There exist a number of definitions for the nonSI unit, the calorie. There are gram calories and kilogram calories. One kilogram calorie, which equals one thousand gram calories, often appears capitalised and without a prefix (i.e. Cal) when referring to "dietary calories" in food.^{[17]} It is common to apply metric prefixes to the gram calorie, but not to the kilogram calorie: thus, 1 kcal = 1000 cal = 1 Cal.
Nonmetric units
Metric prefixes are widely used outside the metric SI system. Common examples include the megabyte and the decibel. Metric prefixes rarely appear with imperial or US units except in some special cases (e.g., microinch, kilofoot, kilopound). They are also used with other specialised units used in particular fields (e.g., megaelectronvolt, gigaparsec, millibarn, kilodalton). In astronomy, geology, and palaeontology, the year, with symbol 'a' (from the Latin annus), is commonly used with metric prefixes: ka, Ma, and Ga.^{[18]}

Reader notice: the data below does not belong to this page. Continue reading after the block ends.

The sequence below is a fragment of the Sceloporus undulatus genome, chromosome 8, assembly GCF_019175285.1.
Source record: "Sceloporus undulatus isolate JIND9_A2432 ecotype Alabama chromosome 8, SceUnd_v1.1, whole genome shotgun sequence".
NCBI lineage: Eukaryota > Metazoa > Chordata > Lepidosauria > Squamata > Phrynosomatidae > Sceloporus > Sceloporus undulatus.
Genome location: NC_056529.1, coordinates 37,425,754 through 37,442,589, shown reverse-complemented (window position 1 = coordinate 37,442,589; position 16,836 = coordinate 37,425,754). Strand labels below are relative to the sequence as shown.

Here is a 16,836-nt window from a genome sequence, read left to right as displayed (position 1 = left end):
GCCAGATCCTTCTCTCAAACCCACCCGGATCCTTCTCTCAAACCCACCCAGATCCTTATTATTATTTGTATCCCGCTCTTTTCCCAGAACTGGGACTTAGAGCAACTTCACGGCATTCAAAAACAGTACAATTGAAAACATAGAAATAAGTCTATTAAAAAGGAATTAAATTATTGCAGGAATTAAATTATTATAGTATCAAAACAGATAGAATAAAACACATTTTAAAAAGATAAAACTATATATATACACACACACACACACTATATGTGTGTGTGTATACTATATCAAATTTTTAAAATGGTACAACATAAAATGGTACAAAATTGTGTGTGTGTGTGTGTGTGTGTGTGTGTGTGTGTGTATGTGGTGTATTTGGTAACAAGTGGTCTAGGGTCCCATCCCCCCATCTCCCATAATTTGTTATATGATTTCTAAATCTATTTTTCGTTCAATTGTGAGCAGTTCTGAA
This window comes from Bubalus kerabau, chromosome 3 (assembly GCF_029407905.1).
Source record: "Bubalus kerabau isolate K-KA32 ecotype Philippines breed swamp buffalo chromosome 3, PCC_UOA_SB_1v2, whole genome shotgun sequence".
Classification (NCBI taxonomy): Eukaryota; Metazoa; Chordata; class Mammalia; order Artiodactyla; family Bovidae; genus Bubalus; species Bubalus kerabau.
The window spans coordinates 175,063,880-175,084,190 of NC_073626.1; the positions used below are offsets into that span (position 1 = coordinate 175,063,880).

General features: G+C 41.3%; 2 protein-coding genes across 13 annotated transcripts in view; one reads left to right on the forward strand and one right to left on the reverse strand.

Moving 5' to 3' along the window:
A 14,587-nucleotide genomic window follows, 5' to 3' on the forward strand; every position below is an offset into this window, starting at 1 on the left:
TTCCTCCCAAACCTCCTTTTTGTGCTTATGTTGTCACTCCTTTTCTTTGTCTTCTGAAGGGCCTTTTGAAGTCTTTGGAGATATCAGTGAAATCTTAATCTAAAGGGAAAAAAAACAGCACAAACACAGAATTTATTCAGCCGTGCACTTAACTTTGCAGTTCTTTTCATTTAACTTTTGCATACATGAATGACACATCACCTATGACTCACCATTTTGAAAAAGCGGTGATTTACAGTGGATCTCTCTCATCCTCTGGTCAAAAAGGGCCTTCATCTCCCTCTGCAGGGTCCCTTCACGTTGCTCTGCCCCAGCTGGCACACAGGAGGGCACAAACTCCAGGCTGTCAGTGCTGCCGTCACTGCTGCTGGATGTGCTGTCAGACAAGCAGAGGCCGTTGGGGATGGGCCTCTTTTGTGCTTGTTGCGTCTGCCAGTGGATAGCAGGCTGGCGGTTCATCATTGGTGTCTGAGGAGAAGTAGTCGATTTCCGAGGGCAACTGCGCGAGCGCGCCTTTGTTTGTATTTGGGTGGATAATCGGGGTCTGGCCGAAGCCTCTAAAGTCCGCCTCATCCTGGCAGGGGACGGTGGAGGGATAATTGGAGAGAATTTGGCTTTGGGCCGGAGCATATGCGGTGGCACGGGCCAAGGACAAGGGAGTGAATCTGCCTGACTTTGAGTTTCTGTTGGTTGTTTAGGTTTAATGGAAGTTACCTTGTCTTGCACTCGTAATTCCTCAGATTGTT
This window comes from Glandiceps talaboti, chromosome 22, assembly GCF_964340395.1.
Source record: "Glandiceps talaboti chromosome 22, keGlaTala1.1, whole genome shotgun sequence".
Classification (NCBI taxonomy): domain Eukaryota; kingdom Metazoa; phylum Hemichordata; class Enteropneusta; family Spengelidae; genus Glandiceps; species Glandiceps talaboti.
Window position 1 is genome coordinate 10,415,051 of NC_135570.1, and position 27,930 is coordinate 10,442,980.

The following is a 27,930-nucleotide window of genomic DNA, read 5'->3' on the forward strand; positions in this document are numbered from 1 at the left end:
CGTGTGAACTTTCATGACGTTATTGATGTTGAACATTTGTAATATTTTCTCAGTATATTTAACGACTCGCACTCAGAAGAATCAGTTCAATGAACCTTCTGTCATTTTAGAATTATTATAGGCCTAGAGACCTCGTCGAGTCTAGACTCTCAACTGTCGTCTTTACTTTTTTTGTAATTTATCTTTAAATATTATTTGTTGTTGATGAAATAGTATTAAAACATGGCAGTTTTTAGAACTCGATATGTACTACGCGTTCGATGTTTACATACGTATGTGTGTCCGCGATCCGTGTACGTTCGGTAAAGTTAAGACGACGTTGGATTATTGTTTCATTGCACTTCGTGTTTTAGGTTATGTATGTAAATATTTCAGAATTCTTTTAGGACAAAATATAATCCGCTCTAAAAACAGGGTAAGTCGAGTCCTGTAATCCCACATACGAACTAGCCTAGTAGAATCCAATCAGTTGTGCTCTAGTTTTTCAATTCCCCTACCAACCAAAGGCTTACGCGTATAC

Official policies about the use of SI prefixes with nonSI units vary slightly between the International Bureau of Weights and Measures (BIPM) and the American National Institute of Standards and Technology (NIST). For instance, the NIST advises that "to avoid confusion, prefix symbols (and prefix names) are not used with the timerelated unit symbols (names) min (minute), h (hour), d (day); nor with the anglerelated symbols (names) ° (degree), ′ (minute), and ″ (second)",^{[16]} whereas the BIPM adds information about the use of prefixes with the symbol as for arcsecond when they state: "However astronomers use milliarcsecond, which they denote mas, and microarcsecond, μas, which they use as units for measuring very small angles."^{[19]}
Nonstandard prefixes
See also: Unit prefix § Unofficial prefixes 
Obsolete metric prefixes
Some of the prefixes formerly used in the metric system have fallen into disuse and were not adopted into the SI.^{[20]}^{[21]}^{[22]} The decimal prefix for ten thousand, myria (sometimes spelt myrio), and the early binary prefixes double (2×) and demi (1/2×) were parts of the original metric system adopted by France in 1795,^{[23]}^{[c]} but were not retained when the SI prefixes were internationally adopted by the 11th CGPM conference in 1960.
Other metric prefixes used historically include hebdo (10^{7}) and micri (10^{−14}).
Double prefixes